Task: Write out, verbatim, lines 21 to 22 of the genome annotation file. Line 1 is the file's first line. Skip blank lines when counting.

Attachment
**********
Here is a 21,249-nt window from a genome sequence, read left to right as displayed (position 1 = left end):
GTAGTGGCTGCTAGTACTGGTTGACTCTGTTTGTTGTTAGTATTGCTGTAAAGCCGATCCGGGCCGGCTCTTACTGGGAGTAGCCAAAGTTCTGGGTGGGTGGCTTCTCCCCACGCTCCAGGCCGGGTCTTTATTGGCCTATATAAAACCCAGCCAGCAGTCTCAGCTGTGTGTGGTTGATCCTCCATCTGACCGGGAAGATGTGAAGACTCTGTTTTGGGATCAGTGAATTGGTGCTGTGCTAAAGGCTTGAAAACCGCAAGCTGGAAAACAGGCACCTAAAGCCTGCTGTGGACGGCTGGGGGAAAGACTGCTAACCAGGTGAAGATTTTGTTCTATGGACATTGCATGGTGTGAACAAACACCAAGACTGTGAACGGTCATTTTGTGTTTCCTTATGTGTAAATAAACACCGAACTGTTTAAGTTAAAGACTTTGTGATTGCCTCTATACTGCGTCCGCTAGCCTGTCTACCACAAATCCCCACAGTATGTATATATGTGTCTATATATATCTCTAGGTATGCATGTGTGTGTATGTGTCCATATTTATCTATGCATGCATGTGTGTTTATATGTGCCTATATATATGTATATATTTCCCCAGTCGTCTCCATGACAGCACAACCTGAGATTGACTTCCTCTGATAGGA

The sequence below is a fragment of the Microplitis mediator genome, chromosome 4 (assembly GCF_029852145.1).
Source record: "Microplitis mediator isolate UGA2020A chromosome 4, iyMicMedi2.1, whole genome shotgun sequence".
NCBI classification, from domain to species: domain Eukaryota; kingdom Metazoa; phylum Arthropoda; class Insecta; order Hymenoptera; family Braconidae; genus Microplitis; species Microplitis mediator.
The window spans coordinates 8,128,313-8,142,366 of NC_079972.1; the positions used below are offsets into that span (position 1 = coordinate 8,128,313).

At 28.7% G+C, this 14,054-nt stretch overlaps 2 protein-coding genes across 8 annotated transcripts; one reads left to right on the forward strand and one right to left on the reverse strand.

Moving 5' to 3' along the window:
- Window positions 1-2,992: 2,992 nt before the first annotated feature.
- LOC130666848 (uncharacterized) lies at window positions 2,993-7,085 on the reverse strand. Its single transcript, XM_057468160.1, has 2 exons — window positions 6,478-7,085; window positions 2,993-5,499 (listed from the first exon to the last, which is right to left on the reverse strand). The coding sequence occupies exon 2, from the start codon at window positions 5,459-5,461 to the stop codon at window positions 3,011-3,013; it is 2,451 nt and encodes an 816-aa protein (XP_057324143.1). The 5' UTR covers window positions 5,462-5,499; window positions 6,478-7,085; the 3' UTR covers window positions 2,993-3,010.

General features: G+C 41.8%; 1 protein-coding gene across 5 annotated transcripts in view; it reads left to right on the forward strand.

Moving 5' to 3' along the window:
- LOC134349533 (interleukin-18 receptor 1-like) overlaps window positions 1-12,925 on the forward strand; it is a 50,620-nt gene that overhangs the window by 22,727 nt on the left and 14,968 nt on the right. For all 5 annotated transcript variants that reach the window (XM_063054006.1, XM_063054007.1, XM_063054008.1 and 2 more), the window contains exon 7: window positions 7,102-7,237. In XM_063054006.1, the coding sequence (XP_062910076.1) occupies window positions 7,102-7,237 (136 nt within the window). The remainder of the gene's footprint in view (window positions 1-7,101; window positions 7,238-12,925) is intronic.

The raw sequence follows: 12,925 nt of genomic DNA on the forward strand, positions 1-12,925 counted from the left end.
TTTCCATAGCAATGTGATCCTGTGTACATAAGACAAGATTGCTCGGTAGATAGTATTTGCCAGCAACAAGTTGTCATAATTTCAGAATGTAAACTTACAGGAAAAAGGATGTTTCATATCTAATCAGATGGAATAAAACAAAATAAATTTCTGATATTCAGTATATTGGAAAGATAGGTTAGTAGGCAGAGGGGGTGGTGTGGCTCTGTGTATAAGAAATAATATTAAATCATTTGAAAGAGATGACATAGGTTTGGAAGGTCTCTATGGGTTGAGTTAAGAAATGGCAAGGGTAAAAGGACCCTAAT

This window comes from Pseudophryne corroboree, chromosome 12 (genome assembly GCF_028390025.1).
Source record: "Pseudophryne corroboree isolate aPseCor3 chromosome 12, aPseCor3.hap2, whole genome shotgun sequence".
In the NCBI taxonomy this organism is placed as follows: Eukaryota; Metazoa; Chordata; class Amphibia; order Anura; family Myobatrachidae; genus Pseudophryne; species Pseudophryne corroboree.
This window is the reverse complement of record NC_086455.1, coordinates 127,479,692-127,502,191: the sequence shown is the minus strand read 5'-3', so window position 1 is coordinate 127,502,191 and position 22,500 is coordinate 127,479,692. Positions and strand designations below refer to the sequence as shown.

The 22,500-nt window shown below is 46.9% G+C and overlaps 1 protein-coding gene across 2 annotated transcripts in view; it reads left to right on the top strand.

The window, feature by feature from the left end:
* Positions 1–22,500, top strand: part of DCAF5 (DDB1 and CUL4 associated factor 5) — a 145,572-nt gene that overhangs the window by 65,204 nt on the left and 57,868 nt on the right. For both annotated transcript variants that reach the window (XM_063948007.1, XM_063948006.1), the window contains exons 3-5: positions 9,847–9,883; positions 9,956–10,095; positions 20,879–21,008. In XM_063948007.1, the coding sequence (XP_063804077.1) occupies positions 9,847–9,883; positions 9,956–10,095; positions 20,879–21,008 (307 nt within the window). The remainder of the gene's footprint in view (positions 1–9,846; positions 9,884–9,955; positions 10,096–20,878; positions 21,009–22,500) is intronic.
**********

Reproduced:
The window, feature by feature from the left end:
* Positions 1–22,500, top strand: part of DCAF5 (DDB1 and CUL4 associated factor 5) — a 145,572-nt gene that overhangs the window by 65,204 nt on the left and 57,868 nt on the right. For both annotated transcript variants that reach the window (XM_063948007.1, XM_063948006.1), the window contains exons 3-5: positions 9,847–9,883; positions 9,956–10,095; positions 20,879–21,008. In XM_063948007.1, the coding sequence (XP_063804077.1) occupies positions 9,847–9,883; positions 9,956–10,095; positions 20,879–21,008 (307 nt within the window). The remainder of the gene's footprint in view (positions 1–9,846; positions 9,884–9,955; positions 10,096–20,878; positions 21,009–22,500) is intronic.